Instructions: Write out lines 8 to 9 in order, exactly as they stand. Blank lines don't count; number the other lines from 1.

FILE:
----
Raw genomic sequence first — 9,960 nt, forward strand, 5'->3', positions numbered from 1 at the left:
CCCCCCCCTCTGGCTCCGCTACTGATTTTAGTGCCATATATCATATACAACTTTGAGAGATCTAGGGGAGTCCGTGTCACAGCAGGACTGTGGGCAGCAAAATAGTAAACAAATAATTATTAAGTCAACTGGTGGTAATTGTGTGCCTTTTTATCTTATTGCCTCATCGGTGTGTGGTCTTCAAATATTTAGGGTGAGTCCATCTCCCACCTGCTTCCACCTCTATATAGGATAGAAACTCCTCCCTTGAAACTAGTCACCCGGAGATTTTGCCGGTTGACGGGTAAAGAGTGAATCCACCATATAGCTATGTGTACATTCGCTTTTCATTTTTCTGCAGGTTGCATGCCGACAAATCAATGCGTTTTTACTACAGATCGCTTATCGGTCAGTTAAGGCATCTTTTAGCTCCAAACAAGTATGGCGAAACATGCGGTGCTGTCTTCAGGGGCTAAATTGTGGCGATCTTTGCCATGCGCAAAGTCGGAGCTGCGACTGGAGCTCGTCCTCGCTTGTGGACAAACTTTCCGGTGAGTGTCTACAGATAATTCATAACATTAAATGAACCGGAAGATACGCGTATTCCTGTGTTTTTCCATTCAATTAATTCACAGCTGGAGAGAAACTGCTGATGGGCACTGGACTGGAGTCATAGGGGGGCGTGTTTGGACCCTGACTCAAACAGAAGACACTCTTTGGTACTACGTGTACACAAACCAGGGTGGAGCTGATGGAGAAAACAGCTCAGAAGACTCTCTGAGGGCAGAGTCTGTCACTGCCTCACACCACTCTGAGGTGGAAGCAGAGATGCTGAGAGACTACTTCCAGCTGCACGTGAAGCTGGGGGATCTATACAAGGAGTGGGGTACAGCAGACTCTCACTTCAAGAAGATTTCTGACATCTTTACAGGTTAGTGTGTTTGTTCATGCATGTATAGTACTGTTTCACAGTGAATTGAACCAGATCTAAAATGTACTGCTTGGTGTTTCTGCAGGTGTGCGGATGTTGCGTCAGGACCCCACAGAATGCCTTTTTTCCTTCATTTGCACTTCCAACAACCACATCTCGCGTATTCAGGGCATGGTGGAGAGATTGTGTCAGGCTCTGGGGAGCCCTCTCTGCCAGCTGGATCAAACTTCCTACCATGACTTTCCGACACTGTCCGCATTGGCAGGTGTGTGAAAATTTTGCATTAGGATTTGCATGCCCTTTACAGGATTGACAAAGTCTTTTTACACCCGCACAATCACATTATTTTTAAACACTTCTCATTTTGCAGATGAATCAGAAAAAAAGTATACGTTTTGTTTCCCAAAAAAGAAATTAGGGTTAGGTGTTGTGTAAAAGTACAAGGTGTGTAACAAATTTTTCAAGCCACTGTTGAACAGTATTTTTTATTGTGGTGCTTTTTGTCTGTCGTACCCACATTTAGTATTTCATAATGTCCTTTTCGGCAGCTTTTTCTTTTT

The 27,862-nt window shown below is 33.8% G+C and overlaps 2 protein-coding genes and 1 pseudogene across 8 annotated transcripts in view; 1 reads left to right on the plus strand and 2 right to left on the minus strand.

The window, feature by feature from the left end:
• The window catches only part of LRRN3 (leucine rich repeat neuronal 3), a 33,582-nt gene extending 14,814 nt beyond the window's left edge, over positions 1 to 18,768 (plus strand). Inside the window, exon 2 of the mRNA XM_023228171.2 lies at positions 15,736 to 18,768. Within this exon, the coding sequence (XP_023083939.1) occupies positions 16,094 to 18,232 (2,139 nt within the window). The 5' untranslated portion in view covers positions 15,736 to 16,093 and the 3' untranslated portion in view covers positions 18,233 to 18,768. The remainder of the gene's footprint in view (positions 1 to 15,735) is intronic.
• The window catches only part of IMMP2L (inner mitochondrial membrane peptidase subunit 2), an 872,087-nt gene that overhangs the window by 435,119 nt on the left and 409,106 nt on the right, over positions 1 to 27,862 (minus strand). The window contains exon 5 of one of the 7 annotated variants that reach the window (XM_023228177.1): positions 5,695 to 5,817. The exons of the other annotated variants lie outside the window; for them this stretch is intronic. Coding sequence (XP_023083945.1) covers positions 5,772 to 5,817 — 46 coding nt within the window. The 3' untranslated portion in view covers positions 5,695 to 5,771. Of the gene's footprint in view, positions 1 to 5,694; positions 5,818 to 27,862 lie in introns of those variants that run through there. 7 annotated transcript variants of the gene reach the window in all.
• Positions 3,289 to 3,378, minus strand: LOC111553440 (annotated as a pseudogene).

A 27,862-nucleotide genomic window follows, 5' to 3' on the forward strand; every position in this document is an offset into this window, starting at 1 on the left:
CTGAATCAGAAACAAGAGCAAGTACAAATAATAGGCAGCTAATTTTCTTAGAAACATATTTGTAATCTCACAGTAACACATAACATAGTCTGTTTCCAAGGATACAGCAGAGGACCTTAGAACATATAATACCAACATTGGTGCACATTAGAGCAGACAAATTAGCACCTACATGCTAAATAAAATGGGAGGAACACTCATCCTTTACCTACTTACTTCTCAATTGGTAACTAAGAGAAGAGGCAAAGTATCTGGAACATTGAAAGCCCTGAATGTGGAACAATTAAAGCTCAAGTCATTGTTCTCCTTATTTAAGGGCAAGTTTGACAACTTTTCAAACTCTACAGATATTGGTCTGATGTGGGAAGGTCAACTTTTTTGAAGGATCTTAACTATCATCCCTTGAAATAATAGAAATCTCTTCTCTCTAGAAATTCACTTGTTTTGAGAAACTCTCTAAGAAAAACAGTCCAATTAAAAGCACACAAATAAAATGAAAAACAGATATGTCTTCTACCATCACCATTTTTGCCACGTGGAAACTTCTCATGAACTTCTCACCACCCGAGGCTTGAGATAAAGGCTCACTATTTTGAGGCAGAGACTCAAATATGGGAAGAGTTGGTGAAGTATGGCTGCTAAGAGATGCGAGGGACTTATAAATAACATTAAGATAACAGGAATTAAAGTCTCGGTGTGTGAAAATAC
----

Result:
A 27,862-nucleotide genomic window follows, 5' to 3' on the forward strand; every position in this document is an offset into this window, starting at 1 on the left:
CTGAATCAGAAACAAGAGCAAGTACAAATAATAGGCAGCTAATTTTCTTAGAAACATATTTGTAATCTCACAGTAACACATAACATAGTCTGTTTCCAAGGATACAGCAGAGGACCTTAGAACATATAATACCAACATTGGTGCACATTAGAGCAGACAAATTAGCACCTACATGCTAAATAAAATGGGAGGAACACTCATCCTTTACCTACTTACTTCTCAATTGGTAACTAAGAGAAGAGGCAAAGTATCTGGAACATTGAAAGCCCTGAATGTGGAACAATTAAAGCTCAAGTCATTGTTCTCCTTATTTAAGGGCAAGTTTGACAACTTTTCAAACTCTACAGATATTGGTCTGATGTGGGAAGGTCAACTTTTTTGAAGGATCTTAACTATCATCCCTTGAAATAATAGAAATCTCTTCTCTCTAGAAATTCACTTGTTTTGAGAAACTCTCTAAGAAAAACAGTCCAATTAAAAGCACACAAATAAAATGAAAAACAGATATGTCTTCTACCATCACCATTTTTGCCACGTGGAAACTTCTCATGAACTTCTCACCACCCGAGGCTTGAGATAAAGGCTCACTATTTTGAGGCAGAGACTCAAATATGGGAAGAGTTGGTGAAGTATGGCTGCTAAGAGATGCGAGGGACTTATAAATAACATTAAGATAACAGGAATTAAAGTCTCGGTGTGTGAAAATAC